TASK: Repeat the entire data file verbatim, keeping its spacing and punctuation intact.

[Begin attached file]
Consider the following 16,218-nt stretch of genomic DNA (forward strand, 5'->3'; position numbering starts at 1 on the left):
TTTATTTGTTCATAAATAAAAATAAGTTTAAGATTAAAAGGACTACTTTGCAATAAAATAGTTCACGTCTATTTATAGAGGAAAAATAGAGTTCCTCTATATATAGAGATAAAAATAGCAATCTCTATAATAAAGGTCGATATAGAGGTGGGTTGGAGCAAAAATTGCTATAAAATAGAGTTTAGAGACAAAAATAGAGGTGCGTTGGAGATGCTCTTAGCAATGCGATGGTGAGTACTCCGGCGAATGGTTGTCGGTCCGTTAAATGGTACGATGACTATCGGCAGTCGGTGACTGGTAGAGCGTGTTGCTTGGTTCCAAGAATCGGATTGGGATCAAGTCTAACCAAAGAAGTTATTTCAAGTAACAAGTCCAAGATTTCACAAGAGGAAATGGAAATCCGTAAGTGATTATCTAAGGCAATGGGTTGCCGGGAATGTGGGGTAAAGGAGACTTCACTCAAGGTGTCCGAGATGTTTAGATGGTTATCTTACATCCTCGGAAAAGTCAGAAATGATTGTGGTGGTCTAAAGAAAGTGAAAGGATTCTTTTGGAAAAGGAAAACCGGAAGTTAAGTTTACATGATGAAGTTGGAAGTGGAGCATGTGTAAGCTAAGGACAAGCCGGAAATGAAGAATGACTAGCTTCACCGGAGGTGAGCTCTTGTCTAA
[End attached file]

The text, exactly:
Consider the following 16,218-nt stretch of genomic DNA (forward strand, 5'->3'; position numbering starts at 1 on the left):
TTTATTTGTTCATAAATAAAAATAAGTTTAAGATTAAAAGGACTACTTTGCAATAAAATAGTTCACGTCTATTTATAGAGGAAAAATAGAGTTCCTCTATATATAGAGATAAAAATAGCAATCTCTATAATAAAGGTCGATATAGAGGTGGGTTGGAGCAAAAATTGCTATAAAATAGAGTTTAGAGACAAAAATAGAGGTGCGTTGGAGATGCTCTTAGCAATGCGATGGTGAGTACTCCGGCGAATGGTTGTCGGTCCGTTAAATGGTACGATGACTATCGGCAGTCGGTGACTGGTAGAGCGTGTTGCTTGGTTCCAAGAATCGGATTGGGATCAAGTCTAACCAAAGAAGTTATTTCAAGTAACAAGTCCAAGATTTCACAAGAGGAAATGGAAATCCGTAAGTGATTATCTAAGGCAATGGGTTGCCGGGAATGTGGGGTAAAGGAGACTTCACTCAAGGTGTCCGAGATGTTTAGATGGTTATCTTACATCCTCGGAAAAGTCAGAAATGATTGTGGTGGTCTAAAGAAAGTGAAAGGATTCTTTTGGAAAAGGAAAACCGGAAGTTAAGTTTACATGATGAAGTTGGAAGTGGAGCATGTGTAAGCTAAGGACAAGCCGGAAATGAAGAATGACTAGCTTCACCGGAGGTGAGCTCTTGTCTAA